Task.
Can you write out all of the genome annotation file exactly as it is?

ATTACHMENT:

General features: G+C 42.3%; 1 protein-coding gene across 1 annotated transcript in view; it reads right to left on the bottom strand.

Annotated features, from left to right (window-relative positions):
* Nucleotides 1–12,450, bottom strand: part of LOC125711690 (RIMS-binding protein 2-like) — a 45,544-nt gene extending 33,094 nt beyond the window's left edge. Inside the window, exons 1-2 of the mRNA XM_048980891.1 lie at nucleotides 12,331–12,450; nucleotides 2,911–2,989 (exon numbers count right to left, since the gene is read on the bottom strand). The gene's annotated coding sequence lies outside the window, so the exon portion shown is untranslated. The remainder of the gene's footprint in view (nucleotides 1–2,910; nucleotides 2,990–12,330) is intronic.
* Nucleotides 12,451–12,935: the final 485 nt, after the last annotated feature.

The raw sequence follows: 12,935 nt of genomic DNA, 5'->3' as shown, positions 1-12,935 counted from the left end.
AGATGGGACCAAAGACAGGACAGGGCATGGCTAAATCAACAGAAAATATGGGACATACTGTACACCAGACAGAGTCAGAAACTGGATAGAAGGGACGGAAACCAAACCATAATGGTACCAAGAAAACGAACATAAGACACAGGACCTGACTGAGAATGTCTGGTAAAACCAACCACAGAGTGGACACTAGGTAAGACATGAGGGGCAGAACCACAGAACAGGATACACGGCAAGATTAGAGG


General features: G+C 42.3%; 1 protein-coding gene across 1 annotated transcript in view; it reads right to left on the bottom strand.

Annotated features, from left to right (window-relative positions):
* Nucleotides 1–12,450, bottom strand: part of LOC125711690 (RIMS-binding protein 2-like) — a 45,544-nt gene extending 33,094 nt beyond the window's left edge. Inside the window, exons 1-2 of the mRNA XM_048980891.1 lie at nucleotides 12,331–12,450; nucleotides 2,911–2,989 (exon numbers count right to left, since the gene is read on the bottom strand). The gene's annotated coding sequence lies outside the window, so the exon portion shown is untranslated. The remainder of the gene's footprint in view (nucleotides 1–2,910; nucleotides 2,990–12,330) is intronic.
* Nucleotides 12,451–12,935: the final 485 nt, after the last annotated feature.

The raw sequence follows: 12,935 nt of genomic DNA, 5'->3' as shown, positions 1-12,935 counted from the left end.
AGATGGGACCAAAGACAGGACAGGGCATGGCTAAATCAACAGAAAATATGGGACATACTGTACACCAGACAGAGTCAGAAACTGGATAGAAGGGACGGAAACCAAACCATAATGGTACCAAGAAAACGAACATAAGACACAGGACCTGACTGAGAATGTCTGGTAAAACCAACCACAGAGTGGACACTAGGTAAGACATGAGGGGCAGAACCACAGAACAGGATACACGGCAAGATTAGAGG